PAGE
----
Advanced package design to manufacturing

Woman examining chip placement on board

In the 1920s, the island of Manhattan was facing a dilemma. They had run out of real estate, though the demand was still rising for offices and residences. They needed a new solution, so they decided to build high rises. Going vertical was the only way they could get enough capacity in the limited space.  

Today, the same problem is happening in the semiconductor industry. There is only so much space available on the real estate of a chip. We cannot keep miniaturizing to keep up with Moore’s Law, which says the number of transistors in a microchip doubles every two years. Just like Manhattan went vertical, now with Advanced Packaging Design we can stack layers higher in the package, but this shift puts different pressures on the design process that requires a new way of thinking.

In the 1920s, the island of Manhattan was facing a dilemma. They had run out of real estate, though the demand was still rising for offices and residences. They needed a new solution, so they decided to build high rises. Going vertical was the only way they could get enough capacity in the limited space.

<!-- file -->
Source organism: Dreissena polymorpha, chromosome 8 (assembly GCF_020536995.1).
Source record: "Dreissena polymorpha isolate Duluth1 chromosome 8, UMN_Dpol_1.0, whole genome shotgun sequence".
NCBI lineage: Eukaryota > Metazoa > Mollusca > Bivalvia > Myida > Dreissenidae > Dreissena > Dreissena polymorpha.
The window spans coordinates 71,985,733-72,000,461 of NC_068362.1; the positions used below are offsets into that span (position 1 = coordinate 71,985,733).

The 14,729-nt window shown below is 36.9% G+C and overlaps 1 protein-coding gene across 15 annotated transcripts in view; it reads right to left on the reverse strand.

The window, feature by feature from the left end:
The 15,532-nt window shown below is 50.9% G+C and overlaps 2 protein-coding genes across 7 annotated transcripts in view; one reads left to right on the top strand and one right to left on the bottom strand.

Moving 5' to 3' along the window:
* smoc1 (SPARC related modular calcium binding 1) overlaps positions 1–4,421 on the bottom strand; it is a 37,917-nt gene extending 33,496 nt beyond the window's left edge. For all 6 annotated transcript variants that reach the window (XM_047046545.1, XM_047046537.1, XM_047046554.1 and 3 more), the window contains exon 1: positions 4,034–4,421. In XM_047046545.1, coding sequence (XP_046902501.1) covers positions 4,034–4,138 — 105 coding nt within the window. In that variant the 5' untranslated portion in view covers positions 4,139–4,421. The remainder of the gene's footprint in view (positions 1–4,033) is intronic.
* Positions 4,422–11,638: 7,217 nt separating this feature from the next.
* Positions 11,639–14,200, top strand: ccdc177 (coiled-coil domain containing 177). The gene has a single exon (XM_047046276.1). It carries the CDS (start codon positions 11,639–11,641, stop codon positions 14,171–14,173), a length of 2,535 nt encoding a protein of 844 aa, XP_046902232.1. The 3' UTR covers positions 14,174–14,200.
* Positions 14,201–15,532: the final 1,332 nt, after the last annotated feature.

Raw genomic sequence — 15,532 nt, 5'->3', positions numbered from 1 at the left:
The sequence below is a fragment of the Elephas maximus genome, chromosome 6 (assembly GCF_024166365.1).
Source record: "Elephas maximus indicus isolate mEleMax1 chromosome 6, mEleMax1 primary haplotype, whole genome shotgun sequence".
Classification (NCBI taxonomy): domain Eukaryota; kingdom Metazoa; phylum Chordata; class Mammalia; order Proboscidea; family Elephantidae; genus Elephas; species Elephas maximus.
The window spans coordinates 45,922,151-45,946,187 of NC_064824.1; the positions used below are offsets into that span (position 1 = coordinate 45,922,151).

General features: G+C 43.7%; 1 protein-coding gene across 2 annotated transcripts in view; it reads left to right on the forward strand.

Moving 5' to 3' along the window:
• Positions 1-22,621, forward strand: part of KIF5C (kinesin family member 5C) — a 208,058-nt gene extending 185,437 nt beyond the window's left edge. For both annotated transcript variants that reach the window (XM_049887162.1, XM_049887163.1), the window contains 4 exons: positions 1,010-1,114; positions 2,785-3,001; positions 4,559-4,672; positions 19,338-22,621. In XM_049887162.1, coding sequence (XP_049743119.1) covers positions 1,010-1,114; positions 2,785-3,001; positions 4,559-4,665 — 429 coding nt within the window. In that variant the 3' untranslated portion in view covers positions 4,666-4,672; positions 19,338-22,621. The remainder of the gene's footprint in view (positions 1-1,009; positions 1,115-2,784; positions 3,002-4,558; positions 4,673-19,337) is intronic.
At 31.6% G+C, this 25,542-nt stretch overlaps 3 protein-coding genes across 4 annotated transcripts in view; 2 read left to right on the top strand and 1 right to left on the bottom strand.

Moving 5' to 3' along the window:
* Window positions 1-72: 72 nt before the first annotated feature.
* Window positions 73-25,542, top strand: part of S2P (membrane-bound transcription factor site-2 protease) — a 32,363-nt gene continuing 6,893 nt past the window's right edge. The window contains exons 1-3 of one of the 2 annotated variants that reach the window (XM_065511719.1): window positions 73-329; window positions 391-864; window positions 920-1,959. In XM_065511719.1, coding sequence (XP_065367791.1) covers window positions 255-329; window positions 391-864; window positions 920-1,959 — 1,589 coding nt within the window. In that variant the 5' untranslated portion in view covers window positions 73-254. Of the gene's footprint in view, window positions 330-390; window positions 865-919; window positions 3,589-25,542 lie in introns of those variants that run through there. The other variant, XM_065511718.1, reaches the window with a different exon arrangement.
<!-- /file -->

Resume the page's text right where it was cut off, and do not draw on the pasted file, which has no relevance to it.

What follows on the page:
Today, the same problem is happening in the semiconductor industry. There is only so much space available on the real estate of a chip. We cannot keep miniaturizing to keep up with Moore’s Law, which says the number of transistors in a microchip doubles every two years. Just like Manhattan went vertical, now with Advanced Packaging Design we can stack layers higher in the package, but this shift puts different pressures on the design process that requires a new way of thinking.

Inside look of a semiconductor

Learn More

When semiconductor designers stack layers higher in the package to deliver more computing power in less space, no longer do we have just a flat chip with lots of transistors on it. Now we have a third dimension, so we must consider how that impacts the packaging equation. We are now mixing electronics and mechanical together as never before. Thermal stability and stress changes. So, there are some critical new factors to consider when doing that.

Critical factors to consider:

Off-the-shelf semiconductor relational data model

It is essential to virtually simulate and test the complete package assembly and design flow, including 3D IC, to predict performance, analyze viability, unleash the power of IP to consolidate learnings and accelerate smart decisions.

Integrated ECAD, MCAD, & CAE toolchain

Since it is no longer a flat chip, it is critical to incorporate the mechanical dimensions of the package:

  • First, you need a fully integrated set of ECAD, MCAD, and CAE software to let teams work in sync, and collaborate remotely, so design and thermal issues are detected and solved early.
  • Second, you need a collaborative data management platform to store all the ECAD, MCAD and CAE data to capture the IP needed for reuse and continuous improvement.

Streamlined information sharing

Finally, you need to connect design, production, and manufacturing for a smooth handoff to manufacturing – to squeeze time out of the process to deliver your killer component faster than ever.   

Inside look of a semiconductor